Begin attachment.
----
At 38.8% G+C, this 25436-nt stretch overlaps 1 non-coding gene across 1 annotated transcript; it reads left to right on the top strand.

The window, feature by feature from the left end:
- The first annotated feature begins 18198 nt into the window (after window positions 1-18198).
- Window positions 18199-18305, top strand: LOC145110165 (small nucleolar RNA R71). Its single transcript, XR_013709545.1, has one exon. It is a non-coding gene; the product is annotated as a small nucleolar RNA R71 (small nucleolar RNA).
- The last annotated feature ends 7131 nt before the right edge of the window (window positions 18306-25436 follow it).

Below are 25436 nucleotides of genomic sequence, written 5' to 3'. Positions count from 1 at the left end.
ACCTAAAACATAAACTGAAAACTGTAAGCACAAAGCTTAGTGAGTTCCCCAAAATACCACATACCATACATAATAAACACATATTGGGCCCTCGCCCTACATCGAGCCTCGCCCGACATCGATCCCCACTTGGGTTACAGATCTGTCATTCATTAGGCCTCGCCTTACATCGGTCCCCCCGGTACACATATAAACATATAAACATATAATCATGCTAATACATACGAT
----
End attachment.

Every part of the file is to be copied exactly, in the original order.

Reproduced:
At 38.8% G+C, this 25436-nt stretch overlaps 1 non-coding gene across 1 annotated transcript; it reads left to right on the top strand.

The window, feature by feature from the left end:
- The first annotated feature begins 18198 nt into the window (after window positions 1-18198).
- Window positions 18199-18305, top strand: LOC145110165 (small nucleolar RNA R71). Its single transcript, XR_013709545.1, has one exon. It is a non-coding gene; the product is annotated as a small nucleolar RNA R71 (small nucleolar RNA).
- The last annotated feature ends 7131 nt before the right edge of the window (window positions 18306-25436 follow it).

Below are 25436 nucleotides of genomic sequence, written 5' to 3'. Positions count from 1 at the left end.
ACCTAAAACATAAACTGAAAACTGTAAGCACAAAGCTTAGTGAGTTCCCCAAAATACCACATACCATACATAATAAACACATATTGGGCCCTCGCCCTACATCGAGCCTCGCCCGACATCGATCCCCACTTGGGTTACAGATCTGTCATTCATTAGGCCTCGCCTTACATCGGTCCCCCCGGTACACATATAAACATATAAACATATAATCATGCTAATACATACGAT